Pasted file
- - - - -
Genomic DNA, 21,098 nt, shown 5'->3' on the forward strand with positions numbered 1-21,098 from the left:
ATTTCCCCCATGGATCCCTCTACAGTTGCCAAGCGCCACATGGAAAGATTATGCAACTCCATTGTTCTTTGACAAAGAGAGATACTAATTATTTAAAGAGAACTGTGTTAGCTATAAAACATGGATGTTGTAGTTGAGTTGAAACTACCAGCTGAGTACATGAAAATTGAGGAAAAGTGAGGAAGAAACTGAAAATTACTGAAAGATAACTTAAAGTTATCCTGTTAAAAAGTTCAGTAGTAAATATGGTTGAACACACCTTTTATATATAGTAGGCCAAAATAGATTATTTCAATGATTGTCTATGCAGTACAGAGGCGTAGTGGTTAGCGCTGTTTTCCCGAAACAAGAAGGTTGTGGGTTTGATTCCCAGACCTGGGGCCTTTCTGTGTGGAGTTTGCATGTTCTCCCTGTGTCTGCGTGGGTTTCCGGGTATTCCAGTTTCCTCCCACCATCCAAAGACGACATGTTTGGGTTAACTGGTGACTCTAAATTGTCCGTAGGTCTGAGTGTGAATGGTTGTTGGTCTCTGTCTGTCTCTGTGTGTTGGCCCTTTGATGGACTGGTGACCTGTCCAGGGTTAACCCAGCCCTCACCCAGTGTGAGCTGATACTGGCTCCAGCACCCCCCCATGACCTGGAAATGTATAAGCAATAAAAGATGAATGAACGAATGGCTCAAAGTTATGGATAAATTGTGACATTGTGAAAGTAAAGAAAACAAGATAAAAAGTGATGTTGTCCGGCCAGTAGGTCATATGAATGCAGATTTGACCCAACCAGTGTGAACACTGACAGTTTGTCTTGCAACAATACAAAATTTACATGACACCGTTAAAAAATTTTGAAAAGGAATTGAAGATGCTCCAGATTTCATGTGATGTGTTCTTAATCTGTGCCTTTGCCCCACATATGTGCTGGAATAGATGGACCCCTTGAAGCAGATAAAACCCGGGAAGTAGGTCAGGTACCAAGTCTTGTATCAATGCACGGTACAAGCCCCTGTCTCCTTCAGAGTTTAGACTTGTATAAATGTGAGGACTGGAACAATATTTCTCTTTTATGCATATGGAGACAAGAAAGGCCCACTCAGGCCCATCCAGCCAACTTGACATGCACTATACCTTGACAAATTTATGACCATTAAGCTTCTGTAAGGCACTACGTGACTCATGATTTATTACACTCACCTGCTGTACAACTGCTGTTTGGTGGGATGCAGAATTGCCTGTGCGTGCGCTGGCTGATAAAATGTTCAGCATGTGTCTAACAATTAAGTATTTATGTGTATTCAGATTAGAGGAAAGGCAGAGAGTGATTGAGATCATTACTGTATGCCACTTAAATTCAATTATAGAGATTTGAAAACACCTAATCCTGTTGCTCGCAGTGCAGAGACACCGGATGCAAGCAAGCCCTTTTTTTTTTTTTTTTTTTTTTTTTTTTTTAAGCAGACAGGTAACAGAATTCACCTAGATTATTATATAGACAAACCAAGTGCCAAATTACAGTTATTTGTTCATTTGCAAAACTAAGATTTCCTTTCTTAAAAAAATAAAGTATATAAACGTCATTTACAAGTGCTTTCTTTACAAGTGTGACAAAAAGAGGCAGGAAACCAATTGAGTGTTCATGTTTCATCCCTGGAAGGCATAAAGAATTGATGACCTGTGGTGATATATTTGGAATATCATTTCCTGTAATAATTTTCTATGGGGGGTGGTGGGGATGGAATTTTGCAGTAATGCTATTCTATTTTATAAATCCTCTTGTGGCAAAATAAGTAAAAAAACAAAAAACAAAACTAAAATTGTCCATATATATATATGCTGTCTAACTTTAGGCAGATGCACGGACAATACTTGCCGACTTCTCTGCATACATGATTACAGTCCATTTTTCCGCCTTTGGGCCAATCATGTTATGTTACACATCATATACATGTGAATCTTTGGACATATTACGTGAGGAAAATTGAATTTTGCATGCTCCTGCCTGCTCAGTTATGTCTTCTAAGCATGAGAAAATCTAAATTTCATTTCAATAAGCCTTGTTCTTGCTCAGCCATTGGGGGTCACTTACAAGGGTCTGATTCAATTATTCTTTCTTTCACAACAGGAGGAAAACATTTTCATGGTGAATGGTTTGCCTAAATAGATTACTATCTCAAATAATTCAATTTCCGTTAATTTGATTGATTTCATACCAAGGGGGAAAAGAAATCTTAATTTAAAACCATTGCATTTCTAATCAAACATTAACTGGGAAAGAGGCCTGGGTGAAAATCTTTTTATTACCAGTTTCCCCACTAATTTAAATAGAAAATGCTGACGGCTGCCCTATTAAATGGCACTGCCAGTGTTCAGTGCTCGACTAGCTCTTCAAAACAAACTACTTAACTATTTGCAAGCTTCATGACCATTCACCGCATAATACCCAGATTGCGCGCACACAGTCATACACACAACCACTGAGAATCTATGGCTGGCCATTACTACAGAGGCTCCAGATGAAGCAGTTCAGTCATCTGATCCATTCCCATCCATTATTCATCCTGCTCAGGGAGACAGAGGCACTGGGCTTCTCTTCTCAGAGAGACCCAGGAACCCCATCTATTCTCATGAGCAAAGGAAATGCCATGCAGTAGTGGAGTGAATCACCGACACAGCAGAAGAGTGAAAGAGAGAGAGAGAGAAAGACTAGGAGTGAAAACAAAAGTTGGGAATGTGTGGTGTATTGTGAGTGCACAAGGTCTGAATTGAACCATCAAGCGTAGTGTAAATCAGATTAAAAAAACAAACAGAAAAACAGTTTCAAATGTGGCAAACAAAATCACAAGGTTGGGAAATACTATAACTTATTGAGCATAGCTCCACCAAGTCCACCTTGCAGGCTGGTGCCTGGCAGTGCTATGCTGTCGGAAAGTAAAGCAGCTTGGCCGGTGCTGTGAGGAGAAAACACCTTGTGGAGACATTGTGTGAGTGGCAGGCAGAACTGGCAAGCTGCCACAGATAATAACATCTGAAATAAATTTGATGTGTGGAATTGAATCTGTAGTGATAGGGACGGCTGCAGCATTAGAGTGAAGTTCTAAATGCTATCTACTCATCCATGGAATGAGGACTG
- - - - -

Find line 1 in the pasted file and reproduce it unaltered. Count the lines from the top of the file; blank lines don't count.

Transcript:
Genomic DNA, 21,098 nt, shown 5'->3' on the forward strand with positions numbered 1-21,098 from the left: